Poseur: “a person who acts in an affected manner in order to impress others.”
It seems to fit.
Why Oracle is So Vulnerable to AWS IaaS/PaaS
Oracle’s tactics have led them to be hated by customers — and if an option appears (which several have), Oracle is in a position to lose a lot of revenues quickly. I am predicting that Oracle will see one of the most significant declines in revenue of any of large enterprise software vendors the next five years — and that this is a good thing for customers. Now how that decline will be hidden or can be hidden with accounting trickery will be an essential topic. But there will be a decline.
There are very common scenarios which show that using Oracle for cloud versus AWS is a wrong decision. For example, a lot of companies need to move away from Oracle databases when possible. Many Oracle instances can be migrated to PostgreSQL or MariaDB, etc.. as they do not use Oracle DB’s more advanced functions.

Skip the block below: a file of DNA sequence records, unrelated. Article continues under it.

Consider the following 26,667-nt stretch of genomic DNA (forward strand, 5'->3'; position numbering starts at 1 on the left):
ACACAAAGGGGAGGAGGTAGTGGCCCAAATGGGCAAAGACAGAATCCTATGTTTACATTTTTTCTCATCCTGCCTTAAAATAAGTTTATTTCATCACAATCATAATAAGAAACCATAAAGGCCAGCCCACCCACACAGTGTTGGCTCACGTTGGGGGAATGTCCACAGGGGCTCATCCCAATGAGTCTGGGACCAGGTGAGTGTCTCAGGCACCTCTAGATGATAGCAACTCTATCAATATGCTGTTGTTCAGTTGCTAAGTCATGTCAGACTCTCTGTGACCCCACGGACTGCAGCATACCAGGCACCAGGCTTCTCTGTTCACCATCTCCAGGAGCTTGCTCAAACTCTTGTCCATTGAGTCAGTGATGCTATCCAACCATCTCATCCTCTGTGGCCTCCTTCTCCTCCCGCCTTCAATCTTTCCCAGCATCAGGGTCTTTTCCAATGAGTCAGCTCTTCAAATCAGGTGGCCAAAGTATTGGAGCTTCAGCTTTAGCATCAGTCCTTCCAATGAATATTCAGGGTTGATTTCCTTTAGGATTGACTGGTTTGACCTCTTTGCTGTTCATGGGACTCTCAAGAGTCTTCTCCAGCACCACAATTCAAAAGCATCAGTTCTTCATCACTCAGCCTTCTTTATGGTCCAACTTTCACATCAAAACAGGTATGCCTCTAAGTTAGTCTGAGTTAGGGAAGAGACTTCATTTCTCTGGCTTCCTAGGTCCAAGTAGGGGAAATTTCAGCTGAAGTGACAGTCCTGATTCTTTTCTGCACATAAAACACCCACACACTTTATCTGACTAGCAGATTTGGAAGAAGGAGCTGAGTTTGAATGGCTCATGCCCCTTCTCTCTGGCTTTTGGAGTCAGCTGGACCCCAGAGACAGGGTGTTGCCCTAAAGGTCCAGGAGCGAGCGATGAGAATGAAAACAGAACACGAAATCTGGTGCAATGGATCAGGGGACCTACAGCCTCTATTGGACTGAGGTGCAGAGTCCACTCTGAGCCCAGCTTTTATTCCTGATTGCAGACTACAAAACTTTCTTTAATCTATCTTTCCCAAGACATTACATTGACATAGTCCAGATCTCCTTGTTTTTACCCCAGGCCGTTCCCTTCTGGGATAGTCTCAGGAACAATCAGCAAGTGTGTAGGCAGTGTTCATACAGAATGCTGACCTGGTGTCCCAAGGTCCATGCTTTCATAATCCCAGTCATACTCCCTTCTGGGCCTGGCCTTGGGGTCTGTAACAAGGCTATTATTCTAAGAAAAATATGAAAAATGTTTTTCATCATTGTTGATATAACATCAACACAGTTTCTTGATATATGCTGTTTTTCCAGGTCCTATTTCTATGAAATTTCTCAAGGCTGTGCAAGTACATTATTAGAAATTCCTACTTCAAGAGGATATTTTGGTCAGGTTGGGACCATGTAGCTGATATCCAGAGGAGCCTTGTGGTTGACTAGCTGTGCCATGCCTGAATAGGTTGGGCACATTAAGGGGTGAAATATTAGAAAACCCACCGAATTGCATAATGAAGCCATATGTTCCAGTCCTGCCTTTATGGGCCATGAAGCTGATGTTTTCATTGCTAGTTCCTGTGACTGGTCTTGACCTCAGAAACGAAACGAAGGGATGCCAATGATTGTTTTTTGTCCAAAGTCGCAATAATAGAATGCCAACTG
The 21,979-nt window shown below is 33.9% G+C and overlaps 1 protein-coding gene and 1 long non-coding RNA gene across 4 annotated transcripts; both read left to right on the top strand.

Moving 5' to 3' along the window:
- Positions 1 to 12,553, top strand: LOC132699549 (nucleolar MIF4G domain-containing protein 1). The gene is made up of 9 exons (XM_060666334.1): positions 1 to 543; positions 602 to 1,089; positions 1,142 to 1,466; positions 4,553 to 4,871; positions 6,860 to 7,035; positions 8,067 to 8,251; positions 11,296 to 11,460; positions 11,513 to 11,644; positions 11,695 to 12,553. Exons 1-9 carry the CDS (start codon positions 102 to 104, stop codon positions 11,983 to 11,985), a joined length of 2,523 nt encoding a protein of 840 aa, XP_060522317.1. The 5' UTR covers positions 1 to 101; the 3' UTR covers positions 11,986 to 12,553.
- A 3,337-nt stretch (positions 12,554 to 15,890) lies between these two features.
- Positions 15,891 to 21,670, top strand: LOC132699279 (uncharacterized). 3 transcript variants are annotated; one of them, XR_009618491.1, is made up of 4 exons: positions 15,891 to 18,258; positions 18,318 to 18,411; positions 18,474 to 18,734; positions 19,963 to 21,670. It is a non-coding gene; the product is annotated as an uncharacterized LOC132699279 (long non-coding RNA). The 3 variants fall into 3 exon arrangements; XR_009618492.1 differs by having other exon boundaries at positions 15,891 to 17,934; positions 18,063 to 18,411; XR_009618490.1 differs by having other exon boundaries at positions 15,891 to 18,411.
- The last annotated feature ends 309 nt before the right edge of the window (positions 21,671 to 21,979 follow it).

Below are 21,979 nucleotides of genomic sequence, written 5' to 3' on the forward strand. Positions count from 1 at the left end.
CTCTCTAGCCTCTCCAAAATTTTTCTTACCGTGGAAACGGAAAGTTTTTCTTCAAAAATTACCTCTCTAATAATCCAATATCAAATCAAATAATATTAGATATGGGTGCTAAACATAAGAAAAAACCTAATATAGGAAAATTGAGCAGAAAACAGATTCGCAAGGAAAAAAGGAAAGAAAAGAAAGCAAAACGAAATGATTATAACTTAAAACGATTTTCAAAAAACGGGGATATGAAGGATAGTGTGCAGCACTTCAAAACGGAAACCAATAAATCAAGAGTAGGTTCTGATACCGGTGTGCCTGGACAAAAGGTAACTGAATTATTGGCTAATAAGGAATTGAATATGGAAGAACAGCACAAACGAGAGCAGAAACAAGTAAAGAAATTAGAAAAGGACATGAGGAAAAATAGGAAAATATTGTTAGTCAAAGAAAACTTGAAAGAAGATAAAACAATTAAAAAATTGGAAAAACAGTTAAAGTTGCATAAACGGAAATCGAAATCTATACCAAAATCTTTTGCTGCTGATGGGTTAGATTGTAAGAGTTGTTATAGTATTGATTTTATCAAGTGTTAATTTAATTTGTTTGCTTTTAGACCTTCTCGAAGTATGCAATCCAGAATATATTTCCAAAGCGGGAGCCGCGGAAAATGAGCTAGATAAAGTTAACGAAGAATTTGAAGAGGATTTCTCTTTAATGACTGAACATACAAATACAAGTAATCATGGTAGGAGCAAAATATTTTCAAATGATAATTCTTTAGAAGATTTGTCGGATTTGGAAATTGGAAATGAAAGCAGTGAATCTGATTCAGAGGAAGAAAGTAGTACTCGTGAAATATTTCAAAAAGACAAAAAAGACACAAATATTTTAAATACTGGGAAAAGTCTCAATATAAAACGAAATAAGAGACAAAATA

A huge number of Oracle DBs are just not doing that much, that is doing things another open source DBs could easily do. Yet they have Oracle DBAs managing them inefficiently on premises. That needs to change if an alternative presents itself, which it has. Remember, Oracle supported this entire inefficient approach, Oracle is only now reacting to efficiencies imposed from the outside — in this case AWS.
A company can’t migrate a chunk of their databases away from Oracle DB by using Oracle for IaaS/PaaS. Mark Hurd has stated that Oracle gets 3x in revenue for every customer that moves from on-premises to cloud. That is where Oracle’s head is at regarding the cloud.
It’s hard to see the SAP Cloud as anything but an incompetent marketing push to cloudwash SAP to audiences that lack firsthand information about SAP Cloud. Prime targets include Wall Street and higher level executives within customers. It is extremely rare to hear anyone talk about the SAP Cloud on SAP projects, and it is evident through testing SAP Cloud that it has extremely low usage. SAP will, however, keep the SAP Cloud smoke machine up, as it has a purpose for marketing and maintaining the pretense for Wall Street.